For an extended period, people have believed that blue-collar jobs such as carpentry, fishing, factory supervisors, or hotel services do not require cognitive intelligence. While unskilled workers may not necessarily attend higher education and opt for vocational studies, their work requires intelligence, which is often overlooked by society. Mike Rose uses his article to advocate for cognitive diversity by eliminating biases associated with the informal sector. Despite the cultural biases towards blue-collar jobs, Rose is effective in using his personal experiences, observations, and logical explanations to reveal that the jobs involve cognitive functioning such as mathematical calculation, innovation, and communication.
Rose reasons that blue-collar jobs require coordination of the brain and body to work efficiently. In this case, the author uses observations he collected from her mother while she was working as a waiter (Rose). She observed how she had the ability to remember specific orders from various customers, manage to handle emotions, serve food at the right time, and deduce the type of food a client ordered from vague instructions. Her mother also solved technical and human problems without breaking the workflow at the cafeteria (Rose). The author shows that the work required a lot of brain function to remember and understand the time of preparing food.
Additionally, blue-collar jobs involve a high level of cognitive reasoning and learning experience that drives innovation. Rose uses the example if his uncle Joe who worked as a factory supervisor. Although his uncle did not advance his formal studies, through his 33-year career at General Motors, he learned through experience, which made him ascend to the role of a supervisor and redefine working processes. The author shows that although Joe lacked formal education concerning the auto machinery, he acquired hands-on knowledge and direct experience, which led to his innovative ideas to improve production efficiency (Rose). Through this example, the author invites readers to acknowledge the cognitive learning involved at factory shop floors to eliminate bias that such jobs do not require any intellectual reasoning.
Physical work requires planning, problem-solving, and judgment, which are vital measures of intelligence in the Western world. However, people tend to think that manual work does not require any judgment or planning. The article proves the notion wrong by showing that the use of tools or material manipulation requires some sought of intellectual reasoning and learning that informs perception and improves knowledge (Rose). For example, workers need to know the characteristics of the tools they use and their effect on material. The activities require judgment, consideration of variables, weighing of options, and innovative use of tools to achieve the desired outcome. Therefore, one cannot reason that physical work does not involve any cognitive reasoning.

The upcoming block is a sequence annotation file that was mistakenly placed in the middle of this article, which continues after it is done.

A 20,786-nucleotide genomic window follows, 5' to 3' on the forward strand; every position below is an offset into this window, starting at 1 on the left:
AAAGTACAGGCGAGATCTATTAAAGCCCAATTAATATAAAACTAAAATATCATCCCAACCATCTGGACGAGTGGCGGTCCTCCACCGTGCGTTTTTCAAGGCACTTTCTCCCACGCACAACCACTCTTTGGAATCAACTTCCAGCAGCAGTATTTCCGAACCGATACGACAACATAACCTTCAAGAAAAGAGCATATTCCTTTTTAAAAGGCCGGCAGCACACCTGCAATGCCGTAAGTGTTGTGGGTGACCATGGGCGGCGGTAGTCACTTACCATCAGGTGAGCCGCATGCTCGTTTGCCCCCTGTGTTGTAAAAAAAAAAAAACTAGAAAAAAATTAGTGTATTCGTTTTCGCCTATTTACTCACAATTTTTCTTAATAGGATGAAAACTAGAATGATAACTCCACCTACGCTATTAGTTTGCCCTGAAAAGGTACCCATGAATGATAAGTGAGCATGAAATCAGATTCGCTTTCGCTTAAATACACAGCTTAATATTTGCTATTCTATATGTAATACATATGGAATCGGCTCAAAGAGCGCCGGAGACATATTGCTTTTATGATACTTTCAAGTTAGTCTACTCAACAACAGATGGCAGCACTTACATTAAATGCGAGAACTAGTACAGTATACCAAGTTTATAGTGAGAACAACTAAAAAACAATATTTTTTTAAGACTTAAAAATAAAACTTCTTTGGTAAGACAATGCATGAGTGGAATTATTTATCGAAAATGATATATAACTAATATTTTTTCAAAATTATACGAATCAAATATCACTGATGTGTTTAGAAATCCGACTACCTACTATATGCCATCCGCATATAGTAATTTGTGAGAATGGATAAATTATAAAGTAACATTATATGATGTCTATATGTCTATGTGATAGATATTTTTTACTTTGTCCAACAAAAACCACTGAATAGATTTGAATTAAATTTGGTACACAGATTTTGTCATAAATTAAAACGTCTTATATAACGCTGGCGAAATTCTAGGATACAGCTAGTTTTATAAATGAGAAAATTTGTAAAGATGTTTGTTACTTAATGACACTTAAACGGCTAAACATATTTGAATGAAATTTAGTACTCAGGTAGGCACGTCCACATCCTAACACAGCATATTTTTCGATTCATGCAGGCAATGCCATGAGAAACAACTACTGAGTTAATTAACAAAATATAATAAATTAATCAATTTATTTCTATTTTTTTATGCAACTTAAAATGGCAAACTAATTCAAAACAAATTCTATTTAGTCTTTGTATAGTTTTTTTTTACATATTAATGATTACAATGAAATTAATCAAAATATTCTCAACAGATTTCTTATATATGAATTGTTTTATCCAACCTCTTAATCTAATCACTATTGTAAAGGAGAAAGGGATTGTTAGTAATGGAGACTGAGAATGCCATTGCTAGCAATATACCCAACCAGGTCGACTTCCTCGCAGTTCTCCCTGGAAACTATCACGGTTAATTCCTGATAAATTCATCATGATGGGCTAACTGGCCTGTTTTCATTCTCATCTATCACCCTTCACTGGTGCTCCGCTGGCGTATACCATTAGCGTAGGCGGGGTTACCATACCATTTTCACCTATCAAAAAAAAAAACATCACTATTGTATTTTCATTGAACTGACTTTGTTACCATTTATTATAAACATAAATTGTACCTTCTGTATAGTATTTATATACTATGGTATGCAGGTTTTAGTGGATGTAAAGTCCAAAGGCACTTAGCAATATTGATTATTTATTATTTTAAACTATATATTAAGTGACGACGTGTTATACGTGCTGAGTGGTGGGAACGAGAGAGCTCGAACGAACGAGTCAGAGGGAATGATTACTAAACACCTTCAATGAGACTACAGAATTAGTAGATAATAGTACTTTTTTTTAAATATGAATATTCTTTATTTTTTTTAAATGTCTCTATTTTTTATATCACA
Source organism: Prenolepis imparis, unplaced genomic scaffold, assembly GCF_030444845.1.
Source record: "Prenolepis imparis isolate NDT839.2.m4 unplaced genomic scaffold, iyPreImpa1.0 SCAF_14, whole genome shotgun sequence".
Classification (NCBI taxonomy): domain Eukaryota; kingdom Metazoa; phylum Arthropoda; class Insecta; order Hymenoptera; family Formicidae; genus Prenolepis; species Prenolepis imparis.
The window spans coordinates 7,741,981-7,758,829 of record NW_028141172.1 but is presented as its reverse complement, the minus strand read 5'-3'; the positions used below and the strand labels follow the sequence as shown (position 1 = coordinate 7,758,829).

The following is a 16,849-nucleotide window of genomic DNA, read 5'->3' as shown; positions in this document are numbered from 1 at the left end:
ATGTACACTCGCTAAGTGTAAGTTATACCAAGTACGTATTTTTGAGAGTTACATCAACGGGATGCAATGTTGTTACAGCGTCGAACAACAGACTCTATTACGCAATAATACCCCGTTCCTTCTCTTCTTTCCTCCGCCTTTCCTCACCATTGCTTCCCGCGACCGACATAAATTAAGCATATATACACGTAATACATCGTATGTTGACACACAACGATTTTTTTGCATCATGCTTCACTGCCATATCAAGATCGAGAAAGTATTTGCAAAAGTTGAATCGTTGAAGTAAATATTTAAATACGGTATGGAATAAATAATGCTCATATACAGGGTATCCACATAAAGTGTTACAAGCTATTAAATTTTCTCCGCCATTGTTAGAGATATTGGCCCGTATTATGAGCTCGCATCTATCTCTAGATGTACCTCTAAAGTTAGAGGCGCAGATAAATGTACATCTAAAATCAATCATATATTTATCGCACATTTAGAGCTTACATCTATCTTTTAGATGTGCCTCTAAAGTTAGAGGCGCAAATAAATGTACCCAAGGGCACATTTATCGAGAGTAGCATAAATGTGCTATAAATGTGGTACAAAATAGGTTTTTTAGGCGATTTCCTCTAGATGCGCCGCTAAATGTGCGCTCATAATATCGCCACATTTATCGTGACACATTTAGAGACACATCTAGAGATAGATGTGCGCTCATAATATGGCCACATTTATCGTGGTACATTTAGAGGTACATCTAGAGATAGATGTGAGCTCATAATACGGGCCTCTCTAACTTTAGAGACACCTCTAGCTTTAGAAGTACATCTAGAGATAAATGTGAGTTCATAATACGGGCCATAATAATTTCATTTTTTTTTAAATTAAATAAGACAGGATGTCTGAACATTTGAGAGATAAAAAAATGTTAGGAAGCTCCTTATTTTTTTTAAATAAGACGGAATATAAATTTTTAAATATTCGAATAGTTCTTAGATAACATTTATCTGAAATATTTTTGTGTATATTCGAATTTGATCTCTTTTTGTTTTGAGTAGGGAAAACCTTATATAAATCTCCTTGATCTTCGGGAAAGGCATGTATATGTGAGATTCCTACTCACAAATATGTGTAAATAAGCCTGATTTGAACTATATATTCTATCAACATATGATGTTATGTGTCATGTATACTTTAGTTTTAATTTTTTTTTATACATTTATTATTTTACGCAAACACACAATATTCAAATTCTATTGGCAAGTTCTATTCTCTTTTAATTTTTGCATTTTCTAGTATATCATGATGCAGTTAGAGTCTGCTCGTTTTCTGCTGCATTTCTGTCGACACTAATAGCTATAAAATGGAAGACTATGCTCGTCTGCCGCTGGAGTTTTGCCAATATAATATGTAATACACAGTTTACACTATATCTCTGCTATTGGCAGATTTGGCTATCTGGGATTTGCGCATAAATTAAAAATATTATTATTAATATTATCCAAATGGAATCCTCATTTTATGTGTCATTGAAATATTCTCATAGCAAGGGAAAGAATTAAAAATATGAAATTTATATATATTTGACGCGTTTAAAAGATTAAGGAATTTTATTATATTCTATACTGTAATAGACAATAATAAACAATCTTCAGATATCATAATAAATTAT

Rose is effective in utilizing observation to show that blue-collar jobs involve mathematical calculations, data analysis, communication, and planning. Rose reveals that he has observed carpenters drawing blueprints and sketches to inform their colleagues on how to work (Rose). He also reveals mathematical calculations required by manual workers to get things done by using logical explanations. For example, he illustrates how a cabinetmaker uses measurements, logic, reasoning to create a carbine that structurally fit the kitchen wall. The illustrations reveal that for any manual work to be completed, a worker must reason, calculate and make logical moves that ensure attainment of the final goal.
Overall, the author was successful in his use of examples and logical explanations to inform on cognitive intelligence required to perform blue-collar jobs. While intelligence is often linked to formal education, it is also present in the informal sector. By using logos in his writing, the author allows readers to realize cognitive variability in different types of jobs. All jobs require mental reasoning despite the occupation as opposed to conventional thinking. People should not use occupation or job categories as a measure of intelligence if they want to transcend beyond cultural divides.
Rose, Mike. "Blue-Collar Brilliance." The American Scholar, 1 June 2009. https://theamericanscholar.org/blue-collar-brilliance/#.XaGkeugzbIU. Accessed on 12 Oct. 2019.
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